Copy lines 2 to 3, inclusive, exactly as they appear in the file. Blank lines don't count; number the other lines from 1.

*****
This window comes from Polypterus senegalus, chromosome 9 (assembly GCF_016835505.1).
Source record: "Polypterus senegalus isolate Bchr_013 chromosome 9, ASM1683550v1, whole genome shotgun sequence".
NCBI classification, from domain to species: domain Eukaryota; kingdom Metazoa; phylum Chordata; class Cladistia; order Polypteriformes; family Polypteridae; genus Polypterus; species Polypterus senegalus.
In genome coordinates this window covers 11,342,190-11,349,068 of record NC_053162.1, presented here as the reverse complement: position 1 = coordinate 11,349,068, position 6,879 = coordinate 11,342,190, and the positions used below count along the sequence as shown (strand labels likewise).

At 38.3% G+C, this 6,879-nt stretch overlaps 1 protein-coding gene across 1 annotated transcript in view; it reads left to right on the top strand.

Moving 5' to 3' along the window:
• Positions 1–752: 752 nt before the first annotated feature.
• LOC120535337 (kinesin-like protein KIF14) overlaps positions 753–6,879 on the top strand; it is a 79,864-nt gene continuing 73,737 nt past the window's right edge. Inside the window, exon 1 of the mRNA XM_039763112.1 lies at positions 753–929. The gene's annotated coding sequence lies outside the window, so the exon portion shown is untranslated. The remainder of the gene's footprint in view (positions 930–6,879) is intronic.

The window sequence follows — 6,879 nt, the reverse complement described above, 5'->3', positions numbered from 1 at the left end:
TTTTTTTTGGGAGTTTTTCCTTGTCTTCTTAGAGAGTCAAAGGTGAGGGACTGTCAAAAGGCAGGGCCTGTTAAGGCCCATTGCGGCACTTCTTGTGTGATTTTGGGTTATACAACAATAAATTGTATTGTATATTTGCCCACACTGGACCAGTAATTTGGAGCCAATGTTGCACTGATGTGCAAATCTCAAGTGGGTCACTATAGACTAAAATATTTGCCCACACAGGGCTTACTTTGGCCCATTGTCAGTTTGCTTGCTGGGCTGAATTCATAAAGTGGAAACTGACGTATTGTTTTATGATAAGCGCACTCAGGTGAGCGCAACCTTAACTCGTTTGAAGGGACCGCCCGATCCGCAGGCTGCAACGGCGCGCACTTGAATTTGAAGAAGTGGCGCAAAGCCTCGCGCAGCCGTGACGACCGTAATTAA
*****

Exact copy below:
Source record: "Polypterus senegalus isolate Bchr_013 chromosome 9, ASM1683550v1, whole genome shotgun sequence".
NCBI classification, from domain to species: domain Eukaryota; kingdom Metazoa; phylum Chordata; class Cladistia; order Polypteriformes; family Polypteridae; genus Polypterus; species Polypterus senegalus.